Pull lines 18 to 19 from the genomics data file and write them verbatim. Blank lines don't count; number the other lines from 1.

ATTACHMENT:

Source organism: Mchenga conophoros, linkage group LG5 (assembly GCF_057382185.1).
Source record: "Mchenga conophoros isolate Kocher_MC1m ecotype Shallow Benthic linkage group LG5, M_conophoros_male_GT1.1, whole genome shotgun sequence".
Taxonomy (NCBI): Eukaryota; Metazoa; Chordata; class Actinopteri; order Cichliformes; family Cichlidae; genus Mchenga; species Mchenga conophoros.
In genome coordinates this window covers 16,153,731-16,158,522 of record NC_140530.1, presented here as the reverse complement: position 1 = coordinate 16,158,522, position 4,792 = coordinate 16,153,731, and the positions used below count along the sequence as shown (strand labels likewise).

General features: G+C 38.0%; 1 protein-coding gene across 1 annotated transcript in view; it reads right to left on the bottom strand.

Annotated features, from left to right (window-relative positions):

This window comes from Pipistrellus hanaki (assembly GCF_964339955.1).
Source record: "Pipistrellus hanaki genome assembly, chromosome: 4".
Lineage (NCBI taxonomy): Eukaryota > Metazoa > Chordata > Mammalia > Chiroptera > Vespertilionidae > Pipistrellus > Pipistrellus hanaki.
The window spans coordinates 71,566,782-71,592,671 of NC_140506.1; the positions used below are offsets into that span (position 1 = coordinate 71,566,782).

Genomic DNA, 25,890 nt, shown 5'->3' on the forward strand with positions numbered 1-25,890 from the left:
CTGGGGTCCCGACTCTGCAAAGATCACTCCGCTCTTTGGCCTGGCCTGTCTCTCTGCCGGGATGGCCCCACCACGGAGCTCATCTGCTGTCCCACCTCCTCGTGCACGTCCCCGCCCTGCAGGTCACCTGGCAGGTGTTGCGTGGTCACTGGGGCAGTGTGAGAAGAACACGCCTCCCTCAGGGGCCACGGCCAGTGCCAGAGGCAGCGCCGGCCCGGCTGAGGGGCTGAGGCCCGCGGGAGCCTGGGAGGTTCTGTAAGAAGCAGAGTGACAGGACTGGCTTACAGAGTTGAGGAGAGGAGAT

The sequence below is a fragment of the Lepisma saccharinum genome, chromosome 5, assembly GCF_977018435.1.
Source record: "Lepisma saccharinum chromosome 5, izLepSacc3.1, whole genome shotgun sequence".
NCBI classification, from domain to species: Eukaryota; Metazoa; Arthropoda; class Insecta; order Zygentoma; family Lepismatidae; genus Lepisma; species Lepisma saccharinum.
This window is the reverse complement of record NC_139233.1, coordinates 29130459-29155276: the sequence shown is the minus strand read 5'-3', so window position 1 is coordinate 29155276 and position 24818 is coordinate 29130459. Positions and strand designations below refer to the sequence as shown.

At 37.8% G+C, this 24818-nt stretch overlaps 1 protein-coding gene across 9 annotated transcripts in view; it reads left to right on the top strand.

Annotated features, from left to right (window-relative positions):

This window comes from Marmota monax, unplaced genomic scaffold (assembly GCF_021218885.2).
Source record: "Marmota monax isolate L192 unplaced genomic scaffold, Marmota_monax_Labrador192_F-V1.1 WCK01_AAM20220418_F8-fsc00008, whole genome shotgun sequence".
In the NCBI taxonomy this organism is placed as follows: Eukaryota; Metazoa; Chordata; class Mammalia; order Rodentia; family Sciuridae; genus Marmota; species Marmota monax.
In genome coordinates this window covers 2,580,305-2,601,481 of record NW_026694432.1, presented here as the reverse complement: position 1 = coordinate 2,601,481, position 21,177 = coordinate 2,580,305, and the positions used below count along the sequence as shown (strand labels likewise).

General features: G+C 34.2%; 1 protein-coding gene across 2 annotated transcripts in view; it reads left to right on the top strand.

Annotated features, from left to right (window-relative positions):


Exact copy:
Annotated features, from left to right (window-relative positions):

This window comes from Marmota monax, unplaced genomic scaffold (assembly GCF_021218885.2).